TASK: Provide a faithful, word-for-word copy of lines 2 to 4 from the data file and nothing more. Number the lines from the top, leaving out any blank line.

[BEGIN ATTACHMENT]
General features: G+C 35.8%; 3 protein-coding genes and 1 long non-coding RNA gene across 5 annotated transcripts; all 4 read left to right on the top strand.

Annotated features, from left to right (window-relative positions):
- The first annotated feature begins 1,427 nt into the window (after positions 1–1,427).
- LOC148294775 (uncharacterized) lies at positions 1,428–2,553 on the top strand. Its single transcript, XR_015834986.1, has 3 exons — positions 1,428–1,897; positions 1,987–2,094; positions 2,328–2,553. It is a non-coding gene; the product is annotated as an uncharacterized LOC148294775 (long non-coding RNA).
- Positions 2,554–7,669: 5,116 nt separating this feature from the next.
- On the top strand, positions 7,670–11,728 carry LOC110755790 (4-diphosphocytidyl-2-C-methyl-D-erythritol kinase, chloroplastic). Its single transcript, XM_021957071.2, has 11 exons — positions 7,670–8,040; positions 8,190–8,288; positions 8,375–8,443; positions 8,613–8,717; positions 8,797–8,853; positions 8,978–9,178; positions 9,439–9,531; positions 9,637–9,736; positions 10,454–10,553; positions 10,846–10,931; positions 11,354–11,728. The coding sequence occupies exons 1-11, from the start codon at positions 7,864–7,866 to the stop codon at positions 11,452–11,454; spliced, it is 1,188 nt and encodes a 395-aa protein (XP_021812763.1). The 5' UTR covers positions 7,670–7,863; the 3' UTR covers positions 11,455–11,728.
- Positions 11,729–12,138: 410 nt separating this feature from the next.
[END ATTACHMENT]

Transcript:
Annotated features, from left to right (window-relative positions):
- The first annotated feature begins 1,427 nt into the window (after positions 1–1,427).
- LOC148294775 (uncharacterized) lies at positions 1,428–2,553 on the top strand. Its single transcript, XR_015834986.1, has 3 exons — positions 1,428–1,897; positions 1,987–2,094; positions 2,328–2,553. It is a non-coding gene; the product is annotated as an uncharacterized LOC148294775 (long non-coding RNA).